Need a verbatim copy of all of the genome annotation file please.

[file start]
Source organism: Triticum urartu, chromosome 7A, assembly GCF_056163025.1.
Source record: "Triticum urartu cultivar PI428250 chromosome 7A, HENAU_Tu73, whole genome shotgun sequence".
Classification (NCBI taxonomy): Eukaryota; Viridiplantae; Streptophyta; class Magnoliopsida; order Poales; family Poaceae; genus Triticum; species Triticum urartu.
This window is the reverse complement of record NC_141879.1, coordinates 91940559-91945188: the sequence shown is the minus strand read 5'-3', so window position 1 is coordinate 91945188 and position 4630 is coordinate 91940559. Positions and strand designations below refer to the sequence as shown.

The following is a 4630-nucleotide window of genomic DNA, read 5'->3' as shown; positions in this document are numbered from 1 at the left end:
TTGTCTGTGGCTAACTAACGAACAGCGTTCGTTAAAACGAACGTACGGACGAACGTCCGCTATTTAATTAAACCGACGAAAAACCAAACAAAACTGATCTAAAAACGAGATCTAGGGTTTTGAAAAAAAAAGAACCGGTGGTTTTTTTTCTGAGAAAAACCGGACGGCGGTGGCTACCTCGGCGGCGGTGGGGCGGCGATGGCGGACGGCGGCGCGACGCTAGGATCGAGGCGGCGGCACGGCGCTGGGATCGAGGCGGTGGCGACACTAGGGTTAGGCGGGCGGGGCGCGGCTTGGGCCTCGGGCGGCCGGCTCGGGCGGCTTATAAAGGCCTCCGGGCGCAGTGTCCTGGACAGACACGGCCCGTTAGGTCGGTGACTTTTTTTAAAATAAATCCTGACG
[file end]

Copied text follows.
Source organism: Triticum urartu, chromosome 7A, assembly GCF_056163025.1.
Source record: "Triticum urartu cultivar PI428250 chromosome 7A, HENAU_Tu73, whole genome shotgun sequence".
Classification (NCBI taxonomy): Eukaryota; Viridiplantae; Streptophyta; class Magnoliopsida; order Poales; family Poaceae; genus Triticum; species Triticum urartu.
This window is the reverse complement of record NC_141879.1, coordinates 91940559-91945188: the sequence shown is the minus strand read 5'-3', so window position 1 is coordinate 91945188 and position 4630 is coordinate 91940559. Positions and strand designations below refer to the sequence as shown.

The following is a 4630-nucleotide window of genomic DNA, read 5'->3' as shown; positions in this document are numbered from 1 at the left end:
TTGTCTGTGGCTAACTAACGAACAGCGTTCGTTAAAACGAACGTACGGACGAACGTCCGCTATTTAATTAAACCGACGAAAAACCAAACAAAACTGATCTAAAAACGAGATCTAGGGTTTTGAAAAAAAAAGAACCGGTGGTTTTTTTTCTGAGAAAAACCGGACGGCGGTGGCTACCTCGGCGGCGGTGGGGCGGCGATGGCGGACGGCGGCGCGACGCTAGGATCGAGGCGGCGGCACGGCGCTGGGATCGAGGCGGTGGCGACACTAGGGTTAGGCGGGCGGGGCGCGGCTTGGGCCTCGGGCGGCCGGCTCGGGCGGCTTATAAAGGCCTCCGGGCGCAGTGTCCTGGACAGACACGGCCCGTTAGGTCGGTGACTTTTTTTAAAATAAATCCTGACG